We are currently making improvements to the Audible site. In an effort to enhance the accessibility experience for our customers, we have created a page to more easily navigate the new experience, available at the web address www.audible.com/access.
 >   > 
The New Jim Crow: Mass Incarceration in the Age of Colorblindness | [Michelle Alexander]

The New Jim Crow: Mass Incarceration in the Age of Colorblindness

In the era of colorblindness, it is no longer socially permissible to use race, explicitly, as a justification for discrimination, exclusion, and social contempt. Yet, as legal star Michelle Alexander reveals, today it is perfectly legal to discriminate against convicted criminals in nearly all the ways that it was once legal to discriminate against African Americans.
Regular Price:$31.49
  • Membership Details:
    • First book free with 30-day trial
    • $14.95/month thereafter for your choice of 1 new book each month
    • Cancel easily anytime
    • Exchange books you don't like
    • All selected books are yours to keep, even if you cancel
  • - or -

Your Likes make Audible better!

'Likes' are shared on Facebook and Audible.com. We use your 'likes' to improve Audible.com for all our listeners.

You can turn off Audible.com sharing from your Account Details page.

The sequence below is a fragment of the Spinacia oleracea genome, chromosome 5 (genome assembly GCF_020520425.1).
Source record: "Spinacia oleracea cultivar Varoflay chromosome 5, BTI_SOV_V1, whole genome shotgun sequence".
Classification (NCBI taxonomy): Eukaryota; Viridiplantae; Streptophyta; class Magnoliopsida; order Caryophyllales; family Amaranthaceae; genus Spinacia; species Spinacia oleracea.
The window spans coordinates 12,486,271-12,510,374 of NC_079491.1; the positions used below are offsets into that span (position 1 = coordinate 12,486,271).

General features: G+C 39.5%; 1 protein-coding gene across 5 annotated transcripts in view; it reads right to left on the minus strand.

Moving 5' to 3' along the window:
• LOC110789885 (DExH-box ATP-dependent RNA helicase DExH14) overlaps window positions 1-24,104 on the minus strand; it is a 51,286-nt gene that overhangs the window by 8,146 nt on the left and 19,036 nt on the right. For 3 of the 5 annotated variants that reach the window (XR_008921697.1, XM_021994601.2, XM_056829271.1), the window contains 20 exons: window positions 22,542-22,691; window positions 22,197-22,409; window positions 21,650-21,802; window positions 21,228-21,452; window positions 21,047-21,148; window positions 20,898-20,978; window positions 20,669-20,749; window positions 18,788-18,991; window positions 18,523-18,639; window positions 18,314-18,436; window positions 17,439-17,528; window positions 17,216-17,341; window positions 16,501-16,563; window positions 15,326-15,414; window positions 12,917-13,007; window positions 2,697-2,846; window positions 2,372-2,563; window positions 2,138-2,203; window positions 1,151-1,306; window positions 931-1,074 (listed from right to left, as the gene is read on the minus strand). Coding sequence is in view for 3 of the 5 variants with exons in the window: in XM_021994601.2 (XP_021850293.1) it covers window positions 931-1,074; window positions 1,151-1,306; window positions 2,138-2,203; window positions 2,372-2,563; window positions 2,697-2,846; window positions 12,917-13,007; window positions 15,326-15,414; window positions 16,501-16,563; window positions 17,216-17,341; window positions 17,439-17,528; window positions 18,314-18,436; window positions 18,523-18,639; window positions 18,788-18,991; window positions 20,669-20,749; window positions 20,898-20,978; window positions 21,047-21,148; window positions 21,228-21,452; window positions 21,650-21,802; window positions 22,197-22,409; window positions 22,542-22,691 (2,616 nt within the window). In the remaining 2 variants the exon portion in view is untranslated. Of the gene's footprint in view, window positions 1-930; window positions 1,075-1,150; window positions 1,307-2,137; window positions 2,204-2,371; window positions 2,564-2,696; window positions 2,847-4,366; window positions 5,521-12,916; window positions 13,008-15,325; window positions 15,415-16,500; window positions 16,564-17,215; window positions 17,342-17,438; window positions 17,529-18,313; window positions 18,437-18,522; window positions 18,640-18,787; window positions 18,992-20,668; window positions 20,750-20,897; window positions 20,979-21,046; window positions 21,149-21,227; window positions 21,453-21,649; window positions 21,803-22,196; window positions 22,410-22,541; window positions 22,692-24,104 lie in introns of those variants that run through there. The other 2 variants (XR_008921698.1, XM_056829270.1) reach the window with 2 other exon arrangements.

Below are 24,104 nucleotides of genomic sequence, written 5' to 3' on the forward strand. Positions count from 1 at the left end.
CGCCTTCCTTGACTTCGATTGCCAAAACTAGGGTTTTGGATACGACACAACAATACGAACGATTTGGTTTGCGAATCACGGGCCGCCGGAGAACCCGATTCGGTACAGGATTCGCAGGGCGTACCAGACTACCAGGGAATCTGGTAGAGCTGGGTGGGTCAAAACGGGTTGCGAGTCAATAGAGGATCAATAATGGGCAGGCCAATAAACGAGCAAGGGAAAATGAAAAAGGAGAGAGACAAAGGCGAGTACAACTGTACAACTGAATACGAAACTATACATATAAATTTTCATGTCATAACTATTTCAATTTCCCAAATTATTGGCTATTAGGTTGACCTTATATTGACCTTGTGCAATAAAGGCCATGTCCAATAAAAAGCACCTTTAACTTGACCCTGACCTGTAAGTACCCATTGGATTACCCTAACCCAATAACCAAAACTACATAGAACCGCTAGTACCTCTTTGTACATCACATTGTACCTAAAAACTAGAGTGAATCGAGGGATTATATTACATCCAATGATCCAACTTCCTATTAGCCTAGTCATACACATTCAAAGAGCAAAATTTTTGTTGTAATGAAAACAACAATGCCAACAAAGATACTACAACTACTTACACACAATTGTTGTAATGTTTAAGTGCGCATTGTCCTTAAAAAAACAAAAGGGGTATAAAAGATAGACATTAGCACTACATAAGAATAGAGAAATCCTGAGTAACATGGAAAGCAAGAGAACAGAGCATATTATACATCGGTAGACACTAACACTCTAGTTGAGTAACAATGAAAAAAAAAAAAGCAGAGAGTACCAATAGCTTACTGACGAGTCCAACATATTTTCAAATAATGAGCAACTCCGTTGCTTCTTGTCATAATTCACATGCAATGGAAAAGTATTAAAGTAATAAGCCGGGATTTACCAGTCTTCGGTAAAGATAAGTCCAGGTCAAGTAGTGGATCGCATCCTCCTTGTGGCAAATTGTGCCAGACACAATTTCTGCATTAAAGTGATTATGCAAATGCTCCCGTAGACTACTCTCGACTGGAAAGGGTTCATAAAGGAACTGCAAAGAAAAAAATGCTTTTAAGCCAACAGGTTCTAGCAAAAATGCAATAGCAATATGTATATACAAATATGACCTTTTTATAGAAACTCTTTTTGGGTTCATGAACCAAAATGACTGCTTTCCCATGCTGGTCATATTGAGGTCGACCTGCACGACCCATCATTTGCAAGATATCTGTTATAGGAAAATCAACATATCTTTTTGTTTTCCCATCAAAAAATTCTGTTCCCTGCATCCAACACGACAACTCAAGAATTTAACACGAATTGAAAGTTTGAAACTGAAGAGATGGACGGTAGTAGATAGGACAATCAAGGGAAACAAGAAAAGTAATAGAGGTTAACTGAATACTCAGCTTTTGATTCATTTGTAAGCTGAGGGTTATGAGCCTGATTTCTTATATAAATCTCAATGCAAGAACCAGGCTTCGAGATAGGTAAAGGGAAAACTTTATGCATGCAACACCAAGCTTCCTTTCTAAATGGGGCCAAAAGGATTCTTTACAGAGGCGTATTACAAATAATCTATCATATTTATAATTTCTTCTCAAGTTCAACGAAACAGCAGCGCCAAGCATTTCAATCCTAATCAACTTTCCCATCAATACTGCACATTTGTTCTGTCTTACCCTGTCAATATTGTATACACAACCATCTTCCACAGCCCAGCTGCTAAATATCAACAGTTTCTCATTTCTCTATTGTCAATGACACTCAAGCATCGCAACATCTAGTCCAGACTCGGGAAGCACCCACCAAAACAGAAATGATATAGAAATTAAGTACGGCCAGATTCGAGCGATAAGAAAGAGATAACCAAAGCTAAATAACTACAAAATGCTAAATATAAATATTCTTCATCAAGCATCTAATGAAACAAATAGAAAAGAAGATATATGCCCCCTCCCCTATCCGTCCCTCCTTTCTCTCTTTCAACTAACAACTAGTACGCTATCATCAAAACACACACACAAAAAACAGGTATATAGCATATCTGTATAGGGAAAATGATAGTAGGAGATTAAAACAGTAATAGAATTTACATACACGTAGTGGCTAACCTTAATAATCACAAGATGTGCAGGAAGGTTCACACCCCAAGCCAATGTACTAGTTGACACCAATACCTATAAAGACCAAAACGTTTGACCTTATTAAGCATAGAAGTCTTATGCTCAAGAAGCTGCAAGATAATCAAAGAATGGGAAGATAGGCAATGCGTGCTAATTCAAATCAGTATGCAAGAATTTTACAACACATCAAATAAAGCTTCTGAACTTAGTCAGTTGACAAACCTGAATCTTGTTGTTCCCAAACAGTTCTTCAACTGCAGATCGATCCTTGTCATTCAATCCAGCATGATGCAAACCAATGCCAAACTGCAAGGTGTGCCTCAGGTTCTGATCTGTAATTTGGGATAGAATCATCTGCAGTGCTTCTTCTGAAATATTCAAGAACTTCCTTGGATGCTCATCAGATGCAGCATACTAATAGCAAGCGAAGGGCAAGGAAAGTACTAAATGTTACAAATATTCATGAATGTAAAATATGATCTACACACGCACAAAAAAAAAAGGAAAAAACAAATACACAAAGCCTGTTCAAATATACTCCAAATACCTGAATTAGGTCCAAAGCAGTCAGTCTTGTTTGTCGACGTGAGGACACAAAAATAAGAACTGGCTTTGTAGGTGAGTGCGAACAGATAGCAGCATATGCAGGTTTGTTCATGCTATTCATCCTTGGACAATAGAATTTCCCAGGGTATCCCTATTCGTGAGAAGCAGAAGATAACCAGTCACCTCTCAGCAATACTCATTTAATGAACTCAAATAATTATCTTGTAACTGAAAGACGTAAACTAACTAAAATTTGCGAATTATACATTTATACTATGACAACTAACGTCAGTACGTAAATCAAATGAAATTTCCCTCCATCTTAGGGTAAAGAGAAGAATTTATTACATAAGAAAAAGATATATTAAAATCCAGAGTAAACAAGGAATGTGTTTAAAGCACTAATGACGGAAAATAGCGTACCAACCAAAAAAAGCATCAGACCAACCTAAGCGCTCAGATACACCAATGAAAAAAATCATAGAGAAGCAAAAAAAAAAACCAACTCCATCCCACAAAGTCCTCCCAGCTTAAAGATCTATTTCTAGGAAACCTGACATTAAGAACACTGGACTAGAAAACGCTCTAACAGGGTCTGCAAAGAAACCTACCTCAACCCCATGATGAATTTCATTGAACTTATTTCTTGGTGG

OK

Publisher's Summary

In the era of colorblindness, it is no longer socially permissible to use race, explicitly, as a justification for discrimination, exclusion, and social contempt. Yet, as legal star Michelle Alexander reveals, today it is perfectly legal to discriminate against convicted criminals in nearly all the ways that it was once legal to discriminate against African Americans. Once you’re labeled a felon, the old forms of discrimination - employment discrimination, housing discrimination, denial of the right to vote, denial of educational opportunity, denial of food stamps and other public benefits, and exclusion from jury service - are suddenly legal.

©2012 Michelle Alexander (P)2012 Recorded Books, LLC

What Members Say

Average Customer Rating

4.4 (429 )
5 star
 (283)
4 star
 (90)
3 star
 (27)
2 star
 (20)
1 star
 (9)
Overall
4.5 (370 )
5 star
 (255)
4 star
 (66)
3 star
 (25)
2 star
 (13)
1 star
 (11)
Story
4.4 (369 )
5 star
 (234)